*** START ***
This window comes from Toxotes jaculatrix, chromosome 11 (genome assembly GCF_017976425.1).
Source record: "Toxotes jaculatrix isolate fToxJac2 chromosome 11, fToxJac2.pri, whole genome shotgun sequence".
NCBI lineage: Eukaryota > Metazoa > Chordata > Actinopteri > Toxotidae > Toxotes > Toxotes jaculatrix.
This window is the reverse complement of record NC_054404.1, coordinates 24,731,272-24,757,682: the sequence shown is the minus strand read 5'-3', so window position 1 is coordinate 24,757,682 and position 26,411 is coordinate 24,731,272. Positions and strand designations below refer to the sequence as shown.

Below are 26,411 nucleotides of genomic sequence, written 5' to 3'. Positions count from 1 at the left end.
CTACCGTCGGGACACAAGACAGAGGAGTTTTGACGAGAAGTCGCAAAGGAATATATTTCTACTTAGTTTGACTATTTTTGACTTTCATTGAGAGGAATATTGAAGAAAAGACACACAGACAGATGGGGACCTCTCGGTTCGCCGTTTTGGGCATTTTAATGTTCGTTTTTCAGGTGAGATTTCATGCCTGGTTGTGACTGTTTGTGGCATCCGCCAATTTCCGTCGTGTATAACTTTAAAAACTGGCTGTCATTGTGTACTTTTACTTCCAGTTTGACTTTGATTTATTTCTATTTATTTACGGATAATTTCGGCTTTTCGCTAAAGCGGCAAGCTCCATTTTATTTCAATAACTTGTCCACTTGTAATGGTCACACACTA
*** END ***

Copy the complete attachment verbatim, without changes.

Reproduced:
This window comes from Toxotes jaculatrix, chromosome 11 (genome assembly GCF_017976425.1).
Source record: "Toxotes jaculatrix isolate fToxJac2 chromosome 11, fToxJac2.pri, whole genome shotgun sequence".
NCBI lineage: Eukaryota > Metazoa > Chordata > Actinopteri > Toxotidae > Toxotes > Toxotes jaculatrix.
This window is the reverse complement of record NC_054404.1, coordinates 24,731,272-24,757,682: the sequence shown is the minus strand read 5'-3', so window position 1 is coordinate 24,757,682 and position 26,411 is coordinate 24,731,272. Positions and strand designations below refer to the sequence as shown.

Below are 26,411 nucleotides of genomic sequence, written 5' to 3'. Positions count from 1 at the left end.
CTACCGTCGGGACACAAGACAGAGGAGTTTTGACGAGAAGTCGCAAAGGAATATATTTCTACTTAGTTTGACTATTTTTGACTTTCATTGAGAGGAATATTGAAGAAAAGACACACAGACAGATGGGGACCTCTCGGTTCGCCGTTTTGGGCATTTTAATGTTCGTTTTTCAGGTGAGATTTCATGCCTGGTTGTGACTGTTTGTGGCATCCGCCAATTTCCGTCGTGTATAACTTTAAAAACTGGCTGTCATTGTGTACTTTTACTTCCAGTTTGACTTTGATTTATTTCTATTTATTTACGGATAATTTCGGCTTTTCGCTAAAGCGGCAAGCTCCATTTTATTTCAATAACTTGTCCACTTGTAATGGTCACACACTA